Collaboration in a new business venture: should you or shouldn’t you partner?

When you’re considering starting a business with a partner, it’s vital that you learn as much as possible about them before making a commitment. You’ll certainly have to shoulder less of the financial burden and risk, but differences of opinion and profit sharing can eventually create very real conflicts between the two of you. Before moving forward, consider what your own expectations are of a potential partner; ask about their financial situation and establish whether they can make a genuine commitment of time and energy.

Some businesses can adapt well to having a joint leadership strategy; after all, you’ll boast twice the skills, knowledge, contacts and drive of those owned singly. Better still, you can bounce ideas off each other and fine-tune your best innovations collaboratively. If things go wrong, both of you will have a different perspective on the key issues; this can help you come up with a more creative solution and avoid similar problems occurring in the future. A partnership reduces the fear of failure that most entrepreneurs have felt at some point; with a partner you’re never alone. In the good times and the bad, they are a sounding board, a brother/sister in arms and a listening ear – as you are to them.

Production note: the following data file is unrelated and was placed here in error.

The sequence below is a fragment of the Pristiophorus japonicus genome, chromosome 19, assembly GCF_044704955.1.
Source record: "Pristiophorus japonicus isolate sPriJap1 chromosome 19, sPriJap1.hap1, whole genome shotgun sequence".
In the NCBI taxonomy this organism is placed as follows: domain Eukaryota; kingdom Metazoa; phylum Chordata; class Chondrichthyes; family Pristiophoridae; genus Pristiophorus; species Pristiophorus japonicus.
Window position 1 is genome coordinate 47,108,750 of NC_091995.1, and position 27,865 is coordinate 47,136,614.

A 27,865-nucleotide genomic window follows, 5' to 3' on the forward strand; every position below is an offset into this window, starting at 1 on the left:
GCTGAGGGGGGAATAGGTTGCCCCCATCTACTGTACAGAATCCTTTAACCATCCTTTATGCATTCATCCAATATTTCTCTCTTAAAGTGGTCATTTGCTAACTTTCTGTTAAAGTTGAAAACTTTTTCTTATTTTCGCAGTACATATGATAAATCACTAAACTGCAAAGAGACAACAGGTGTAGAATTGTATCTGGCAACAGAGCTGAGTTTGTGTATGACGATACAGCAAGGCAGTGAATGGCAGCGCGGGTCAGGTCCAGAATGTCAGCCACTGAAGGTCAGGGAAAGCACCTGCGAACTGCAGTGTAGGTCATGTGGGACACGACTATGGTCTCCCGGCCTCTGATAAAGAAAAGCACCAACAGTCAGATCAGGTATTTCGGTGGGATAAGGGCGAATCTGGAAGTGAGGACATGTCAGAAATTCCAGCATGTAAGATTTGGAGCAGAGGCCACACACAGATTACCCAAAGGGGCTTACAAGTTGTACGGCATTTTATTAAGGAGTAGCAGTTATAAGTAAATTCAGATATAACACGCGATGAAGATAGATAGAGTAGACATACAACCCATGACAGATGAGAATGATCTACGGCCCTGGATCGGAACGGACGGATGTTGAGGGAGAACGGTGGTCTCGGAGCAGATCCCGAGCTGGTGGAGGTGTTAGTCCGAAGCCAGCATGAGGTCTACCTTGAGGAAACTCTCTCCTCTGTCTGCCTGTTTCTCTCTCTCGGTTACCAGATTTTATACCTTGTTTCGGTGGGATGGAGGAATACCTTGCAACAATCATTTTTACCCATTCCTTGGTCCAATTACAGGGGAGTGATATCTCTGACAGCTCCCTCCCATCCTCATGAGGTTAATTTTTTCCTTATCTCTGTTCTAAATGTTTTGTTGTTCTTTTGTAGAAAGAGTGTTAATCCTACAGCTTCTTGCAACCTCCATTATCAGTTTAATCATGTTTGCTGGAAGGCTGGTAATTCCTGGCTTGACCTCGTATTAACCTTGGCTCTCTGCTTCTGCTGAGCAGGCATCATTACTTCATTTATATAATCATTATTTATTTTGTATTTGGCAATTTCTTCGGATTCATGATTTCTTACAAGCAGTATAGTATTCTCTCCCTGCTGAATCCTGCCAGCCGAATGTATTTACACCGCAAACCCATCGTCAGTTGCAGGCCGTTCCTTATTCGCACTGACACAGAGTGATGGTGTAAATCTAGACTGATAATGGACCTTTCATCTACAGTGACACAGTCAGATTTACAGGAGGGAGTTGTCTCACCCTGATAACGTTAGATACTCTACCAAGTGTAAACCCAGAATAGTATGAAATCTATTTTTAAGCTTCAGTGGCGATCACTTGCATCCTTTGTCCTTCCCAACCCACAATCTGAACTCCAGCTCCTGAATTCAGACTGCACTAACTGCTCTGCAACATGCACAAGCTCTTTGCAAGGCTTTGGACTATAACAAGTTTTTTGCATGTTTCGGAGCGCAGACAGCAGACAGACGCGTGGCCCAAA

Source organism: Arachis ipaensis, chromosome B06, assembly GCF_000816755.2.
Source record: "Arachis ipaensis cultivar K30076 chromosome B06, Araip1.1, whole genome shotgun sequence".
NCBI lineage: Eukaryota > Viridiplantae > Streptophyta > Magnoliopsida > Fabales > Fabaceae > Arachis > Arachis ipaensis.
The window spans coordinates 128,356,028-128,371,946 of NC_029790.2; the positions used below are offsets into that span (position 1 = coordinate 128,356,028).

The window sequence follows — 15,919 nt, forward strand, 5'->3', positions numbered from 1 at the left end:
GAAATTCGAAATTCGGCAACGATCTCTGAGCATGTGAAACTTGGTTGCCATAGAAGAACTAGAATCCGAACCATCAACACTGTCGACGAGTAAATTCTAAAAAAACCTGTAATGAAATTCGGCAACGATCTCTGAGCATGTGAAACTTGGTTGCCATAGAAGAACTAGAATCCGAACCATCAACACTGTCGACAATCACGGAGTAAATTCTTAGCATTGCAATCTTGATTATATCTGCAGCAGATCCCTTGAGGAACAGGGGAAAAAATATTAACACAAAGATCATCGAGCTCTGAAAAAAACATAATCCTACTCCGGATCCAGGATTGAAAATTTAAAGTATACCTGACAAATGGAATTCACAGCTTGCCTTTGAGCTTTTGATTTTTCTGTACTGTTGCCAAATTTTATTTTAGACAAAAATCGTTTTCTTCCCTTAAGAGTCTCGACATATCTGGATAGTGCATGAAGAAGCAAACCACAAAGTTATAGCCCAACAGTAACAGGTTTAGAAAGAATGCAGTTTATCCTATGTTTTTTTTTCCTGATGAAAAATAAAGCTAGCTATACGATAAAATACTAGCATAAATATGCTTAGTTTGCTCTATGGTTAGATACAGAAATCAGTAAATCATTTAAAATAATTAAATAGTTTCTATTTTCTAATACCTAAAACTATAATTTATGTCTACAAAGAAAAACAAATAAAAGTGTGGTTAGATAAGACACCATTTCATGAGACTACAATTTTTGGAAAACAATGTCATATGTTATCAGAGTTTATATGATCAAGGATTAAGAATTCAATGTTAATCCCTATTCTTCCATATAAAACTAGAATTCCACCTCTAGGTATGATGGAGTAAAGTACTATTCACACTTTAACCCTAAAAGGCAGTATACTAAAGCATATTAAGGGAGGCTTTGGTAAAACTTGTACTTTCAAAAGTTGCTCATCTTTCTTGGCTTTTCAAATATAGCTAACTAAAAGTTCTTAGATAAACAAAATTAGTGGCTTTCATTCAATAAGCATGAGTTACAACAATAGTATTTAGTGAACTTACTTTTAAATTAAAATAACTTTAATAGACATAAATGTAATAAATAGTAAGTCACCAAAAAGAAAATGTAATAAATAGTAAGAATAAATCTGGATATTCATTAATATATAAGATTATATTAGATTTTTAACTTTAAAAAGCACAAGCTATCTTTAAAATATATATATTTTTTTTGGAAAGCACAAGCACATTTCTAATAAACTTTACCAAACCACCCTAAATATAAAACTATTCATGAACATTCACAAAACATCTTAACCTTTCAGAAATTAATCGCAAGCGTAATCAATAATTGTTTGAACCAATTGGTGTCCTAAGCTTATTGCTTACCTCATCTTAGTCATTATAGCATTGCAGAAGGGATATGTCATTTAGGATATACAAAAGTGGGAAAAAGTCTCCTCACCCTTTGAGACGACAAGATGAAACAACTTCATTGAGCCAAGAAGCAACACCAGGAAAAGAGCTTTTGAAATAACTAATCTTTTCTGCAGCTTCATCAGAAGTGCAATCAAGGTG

However, just like in a marriage, you have to knock the corners off each other as you go, and if one person doesn’t pull their weight, refuses to compromise, or their circumstances drastically change, you may find your partnership teetering on the edge. Resentment is most common when one person is – or perceives him/herself to be – doing most of the work and only receiving half of the rewards. Conflicts can also arise when your future plans begin to diverge; a business plan has to be reworked regularly, but if you don’t see eye to eye with your co-owner, it can be impossible to do so successfully.

To find out more about this or any other aspect of investments, head over to Wesley Edens’ site; he’s a leading financial executive with 25 years of experience and heads the private equity arm of Fortress Investment Group. He has managed its development from small private investments to becoming NYSE-listed and having a global reach. Wesley continually works to improve the services in his industry, overseeing both traditional and new alternative types of investment.

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